Minor K-pop investment plays get attention as next HYBE sought
Investors are going to great lengths to get a piece of the K-pop action, taking flyers on the most improbable of start-ups doing business somehow connected to the business of boy bands and girl groups.
They are pouring money into companies developing technologies and services related to fans, intellectual property and performances.
Jim Rogers has invested an unspecified amount in Levoist, which operates the We X online K-pop investment service.
His daughters are fans of Blackpink, he has said, and earlier this year, he suggested a K-pop concert at the DMZ in a conversation with then-presidential candidate Lee Jae-myung of the Democratic Party.
We X is a service where users can trade "neighboring rights" of a K-pop track.
Neighboring rights are secondary copyrights given to producers, performers or broadcasters. Online services that trade these rights have been developed recently. Levoist buys and then divides the neighboring rights of a song to sell to users. Buyers receive fractional royalties.
Since the service started in 2020, over 2,000 users from 50 countries have taken part in the trading.
Among other major investors in Levoist are Hdac Technology and T Investment.
KTOWN4U received 50 billion won ($40 million) from LB Investment, KB Securities and SJ Investment Partners on April 10.
The company connects fan clubs with shopping malls specializing in K-pop merchandise, potentially catering to over 200 million people. It has 4.2 million members as of this month and broke 200 billion won in revenue last year.
Fanding recently received 2 billion won of investment and Web 3.0 1.5 billion won. Both services offer direct communication between stars and fans.
Game publisher Com2uS bought a 58.47 percent stake in MyMusicTaste, a local concert organizer, for an unspecified amount.
MyMusicTaste organizes concerts for K-pop artists by predicting demand for a performance by analyzing data. It also receives requests from fans on which city they would like an artist to perform in.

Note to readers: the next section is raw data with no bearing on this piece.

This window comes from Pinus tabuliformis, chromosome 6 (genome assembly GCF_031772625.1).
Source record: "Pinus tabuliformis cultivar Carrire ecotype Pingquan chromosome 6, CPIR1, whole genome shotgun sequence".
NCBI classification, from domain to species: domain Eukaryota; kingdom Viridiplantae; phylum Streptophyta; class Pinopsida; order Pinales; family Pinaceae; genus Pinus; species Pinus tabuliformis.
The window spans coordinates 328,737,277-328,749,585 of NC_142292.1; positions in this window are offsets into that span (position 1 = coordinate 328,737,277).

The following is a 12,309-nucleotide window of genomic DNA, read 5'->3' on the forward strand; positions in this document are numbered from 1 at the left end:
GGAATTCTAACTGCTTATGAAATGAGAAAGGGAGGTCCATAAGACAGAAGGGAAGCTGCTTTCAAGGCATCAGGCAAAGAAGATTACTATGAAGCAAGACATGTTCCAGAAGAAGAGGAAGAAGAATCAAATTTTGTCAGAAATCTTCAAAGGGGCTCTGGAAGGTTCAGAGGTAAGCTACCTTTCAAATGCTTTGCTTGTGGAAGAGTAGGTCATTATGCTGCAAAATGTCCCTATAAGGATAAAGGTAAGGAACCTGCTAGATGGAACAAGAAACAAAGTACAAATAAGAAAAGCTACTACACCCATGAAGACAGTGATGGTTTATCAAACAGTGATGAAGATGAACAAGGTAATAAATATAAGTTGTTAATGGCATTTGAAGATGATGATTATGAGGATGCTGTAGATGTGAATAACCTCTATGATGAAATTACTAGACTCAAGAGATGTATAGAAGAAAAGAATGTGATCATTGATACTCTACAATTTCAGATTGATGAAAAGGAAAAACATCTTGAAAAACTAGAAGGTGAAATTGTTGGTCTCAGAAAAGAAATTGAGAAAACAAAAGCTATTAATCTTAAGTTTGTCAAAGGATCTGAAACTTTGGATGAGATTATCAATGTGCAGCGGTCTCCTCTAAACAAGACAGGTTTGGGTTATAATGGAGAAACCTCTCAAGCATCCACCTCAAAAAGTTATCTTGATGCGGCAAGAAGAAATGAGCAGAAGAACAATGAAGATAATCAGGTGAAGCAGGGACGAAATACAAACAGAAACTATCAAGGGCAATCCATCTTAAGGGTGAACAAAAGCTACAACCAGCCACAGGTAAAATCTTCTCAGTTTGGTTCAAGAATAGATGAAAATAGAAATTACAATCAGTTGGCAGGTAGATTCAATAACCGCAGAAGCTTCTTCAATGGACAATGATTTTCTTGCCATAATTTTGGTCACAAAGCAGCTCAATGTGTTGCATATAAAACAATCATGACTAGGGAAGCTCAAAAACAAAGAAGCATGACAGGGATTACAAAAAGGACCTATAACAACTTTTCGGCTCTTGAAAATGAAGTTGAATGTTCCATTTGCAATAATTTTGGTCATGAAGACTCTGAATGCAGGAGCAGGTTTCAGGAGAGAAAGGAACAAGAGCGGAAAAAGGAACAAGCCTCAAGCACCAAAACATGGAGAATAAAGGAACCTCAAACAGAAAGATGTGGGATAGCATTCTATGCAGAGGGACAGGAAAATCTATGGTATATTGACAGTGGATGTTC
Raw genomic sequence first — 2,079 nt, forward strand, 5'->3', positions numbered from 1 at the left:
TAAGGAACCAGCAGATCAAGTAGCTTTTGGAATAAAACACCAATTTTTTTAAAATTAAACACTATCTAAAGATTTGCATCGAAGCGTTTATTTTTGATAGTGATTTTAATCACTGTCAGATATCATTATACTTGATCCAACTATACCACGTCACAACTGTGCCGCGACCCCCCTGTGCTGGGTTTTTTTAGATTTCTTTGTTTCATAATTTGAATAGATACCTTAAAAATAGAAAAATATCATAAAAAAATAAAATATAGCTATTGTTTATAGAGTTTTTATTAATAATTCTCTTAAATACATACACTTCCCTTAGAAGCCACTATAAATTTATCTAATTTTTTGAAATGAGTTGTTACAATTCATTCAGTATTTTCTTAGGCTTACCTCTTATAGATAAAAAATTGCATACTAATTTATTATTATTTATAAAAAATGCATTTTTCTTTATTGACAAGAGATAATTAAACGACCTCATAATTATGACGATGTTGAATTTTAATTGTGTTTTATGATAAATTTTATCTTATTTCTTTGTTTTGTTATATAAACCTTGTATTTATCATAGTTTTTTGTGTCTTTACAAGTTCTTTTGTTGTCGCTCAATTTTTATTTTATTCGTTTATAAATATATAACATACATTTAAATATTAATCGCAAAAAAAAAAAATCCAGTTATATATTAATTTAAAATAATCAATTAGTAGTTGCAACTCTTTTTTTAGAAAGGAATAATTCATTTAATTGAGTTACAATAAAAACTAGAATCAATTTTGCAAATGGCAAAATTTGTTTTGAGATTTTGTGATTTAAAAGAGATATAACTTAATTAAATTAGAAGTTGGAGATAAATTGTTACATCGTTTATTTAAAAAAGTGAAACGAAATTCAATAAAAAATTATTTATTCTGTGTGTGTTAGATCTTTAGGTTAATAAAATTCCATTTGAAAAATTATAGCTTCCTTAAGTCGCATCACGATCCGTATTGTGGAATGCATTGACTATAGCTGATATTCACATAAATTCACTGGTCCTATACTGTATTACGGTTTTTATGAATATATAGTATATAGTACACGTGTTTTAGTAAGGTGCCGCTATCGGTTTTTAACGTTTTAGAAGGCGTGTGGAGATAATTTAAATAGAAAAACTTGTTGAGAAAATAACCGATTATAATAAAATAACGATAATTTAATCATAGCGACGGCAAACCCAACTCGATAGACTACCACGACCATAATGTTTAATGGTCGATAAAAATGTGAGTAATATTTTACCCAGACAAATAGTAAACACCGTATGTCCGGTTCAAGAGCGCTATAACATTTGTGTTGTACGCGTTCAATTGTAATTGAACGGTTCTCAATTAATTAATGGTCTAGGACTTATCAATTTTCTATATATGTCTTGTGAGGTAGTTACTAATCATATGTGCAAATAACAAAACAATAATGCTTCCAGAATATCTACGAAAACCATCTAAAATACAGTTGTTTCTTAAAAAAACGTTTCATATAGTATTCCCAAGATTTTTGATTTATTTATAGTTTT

Around 2.61 million users from 100 countries have joined the service with their phone numbers. Over 97 percent of users are from overseas.
Stan World, a K-pop metaverse, received 3.5 billion won in series A funding from Strong Ventures, a Los Angeles-based venture capital company, late last year. At the time of the deal, the company was valued at 27 billion won.
Users of Stan World choose an avatar that resembles a K-pop star and communicate with others in the virtual world. They can gain points by taking part in various activities, including chatting with each other, and then use those points to promote their stars, such as by publishing ads on public transportation and YouTube.
"The recent success of HYBE symbolizes the birth of Samsung Electronics or Apple of the entertainment world," said Suh Yong-gu, a professor of marketing at Sookmyung Women's University.
BTS has fans "in at least 150 countries around the world, which means that the market is that big. Based on that number, K-pop companies with business models related to commerce or metaverse are expected to rise."
BY BAE JUNG-WON [email@example.com]